Compared with the Rise of the Runelords, Serpent’s Skull was rather uneven in quality, and especially in the middle parts we hit something of a lull. The extended sandboxy-dungeoncrawly nature of the third and fourth parts robbed the campaign of a lot of its momentum and we ended up dawdling a total of ten sessions in those two. More on that in the later posts, however. When Serpent’s Skull was good, though, it was really good. I name Souls for Smuggler’s Shiv among my personal adventure module top ten, and believe me, I know adventure modules. Also, I felt the final fight, the epic end battle against the serpent god Ydersius, was better than its counterpart in The Spires of Xin-Shalast.

It was fun, but I am feeling a bit of fatigue with Pathfinder RPG. Much like in its predecessor, high-level play gets mathematically intensive and rather tedious. For my next long campaign, I will switch rulesets. I am a Pathfinder Society Venture-Captain, so I’ll continue to get my regular PF fix, but for now, I need a change of pace.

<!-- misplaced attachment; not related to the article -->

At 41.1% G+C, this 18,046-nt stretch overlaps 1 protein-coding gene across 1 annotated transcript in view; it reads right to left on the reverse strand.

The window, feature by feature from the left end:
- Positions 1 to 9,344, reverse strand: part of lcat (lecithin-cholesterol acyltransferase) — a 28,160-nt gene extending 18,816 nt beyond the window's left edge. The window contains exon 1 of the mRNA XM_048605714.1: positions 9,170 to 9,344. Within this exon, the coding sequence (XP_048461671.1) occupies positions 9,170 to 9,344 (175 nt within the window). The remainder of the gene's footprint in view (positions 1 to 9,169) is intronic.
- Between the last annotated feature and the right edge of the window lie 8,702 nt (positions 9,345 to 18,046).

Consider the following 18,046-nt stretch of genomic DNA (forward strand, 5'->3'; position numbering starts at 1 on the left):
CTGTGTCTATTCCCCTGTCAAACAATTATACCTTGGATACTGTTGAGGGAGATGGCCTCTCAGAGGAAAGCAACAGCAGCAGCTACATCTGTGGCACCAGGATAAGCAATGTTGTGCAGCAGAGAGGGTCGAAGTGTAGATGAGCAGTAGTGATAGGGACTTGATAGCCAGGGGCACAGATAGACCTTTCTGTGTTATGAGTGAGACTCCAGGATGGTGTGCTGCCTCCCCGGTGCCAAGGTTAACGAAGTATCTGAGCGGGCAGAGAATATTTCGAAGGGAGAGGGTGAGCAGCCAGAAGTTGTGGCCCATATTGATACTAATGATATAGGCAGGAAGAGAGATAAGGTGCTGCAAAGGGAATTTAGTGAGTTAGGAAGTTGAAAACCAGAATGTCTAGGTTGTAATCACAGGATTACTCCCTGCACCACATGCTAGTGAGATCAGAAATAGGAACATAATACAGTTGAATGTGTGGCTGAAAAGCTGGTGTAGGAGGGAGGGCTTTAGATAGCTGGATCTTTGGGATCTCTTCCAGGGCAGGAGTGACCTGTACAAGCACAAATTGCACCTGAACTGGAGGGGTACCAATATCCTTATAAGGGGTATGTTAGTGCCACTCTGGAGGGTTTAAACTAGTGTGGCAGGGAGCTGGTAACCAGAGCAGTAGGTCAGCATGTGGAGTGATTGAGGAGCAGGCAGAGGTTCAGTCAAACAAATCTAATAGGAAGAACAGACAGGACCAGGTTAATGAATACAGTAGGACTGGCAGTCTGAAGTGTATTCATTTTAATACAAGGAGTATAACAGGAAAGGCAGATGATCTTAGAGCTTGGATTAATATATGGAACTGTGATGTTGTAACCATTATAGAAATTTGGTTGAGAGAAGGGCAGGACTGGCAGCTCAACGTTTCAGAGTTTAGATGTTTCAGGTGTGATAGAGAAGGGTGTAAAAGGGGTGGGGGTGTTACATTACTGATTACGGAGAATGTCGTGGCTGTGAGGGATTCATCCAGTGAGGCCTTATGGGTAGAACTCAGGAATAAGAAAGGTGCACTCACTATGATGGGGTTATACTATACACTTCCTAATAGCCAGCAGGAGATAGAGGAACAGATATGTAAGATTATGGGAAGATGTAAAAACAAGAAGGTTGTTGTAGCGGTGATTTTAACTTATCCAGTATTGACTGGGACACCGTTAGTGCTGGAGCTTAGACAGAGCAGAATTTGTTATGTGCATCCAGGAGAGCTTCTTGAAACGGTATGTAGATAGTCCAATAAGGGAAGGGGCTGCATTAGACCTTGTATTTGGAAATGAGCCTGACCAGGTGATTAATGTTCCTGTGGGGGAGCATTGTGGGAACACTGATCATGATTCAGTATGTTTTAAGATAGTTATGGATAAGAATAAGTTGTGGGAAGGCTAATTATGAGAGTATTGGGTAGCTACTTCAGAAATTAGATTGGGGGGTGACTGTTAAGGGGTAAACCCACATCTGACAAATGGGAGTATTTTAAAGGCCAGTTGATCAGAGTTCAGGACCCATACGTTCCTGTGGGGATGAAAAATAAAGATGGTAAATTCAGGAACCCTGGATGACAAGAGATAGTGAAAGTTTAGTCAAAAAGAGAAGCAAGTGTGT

Before I kick the next campaign into high gear, however, this one deserves a proper send-off. Let’s meet the team.

The Heroes

Niero Brandt

Some of you may remember Niero from the Rise of the Runelords recap, two years back. He originally saw light as a PC in that campaign, until dying at the end of the first adventure. Fast-forward over a year of game time, and the follow-up character, Michiell “Dawn” Grellson, dug him up, raised him from the dead, and sent him off to Sargava on the Jenivere, whose wreck started off Serpent’s Skull. Along the way, he switched careers from locksmithing and archaeology to alchemy. He was cynical, complained a lot and there are suspicions he was not entirely sane. He very nearly developed a split personality disorder, spent a goodly while paranoid of the rest of the group, and after somewhat stabilizing, grew a tumor familiar. Despite not being good-aligned, strangely enough he was the closest the party had to a moral compass, being motivated by an interest in ancient history and arcane lore rather than mere filthy lucre. He was also the chronicler of the group and most of the session recaps were written from his point of view.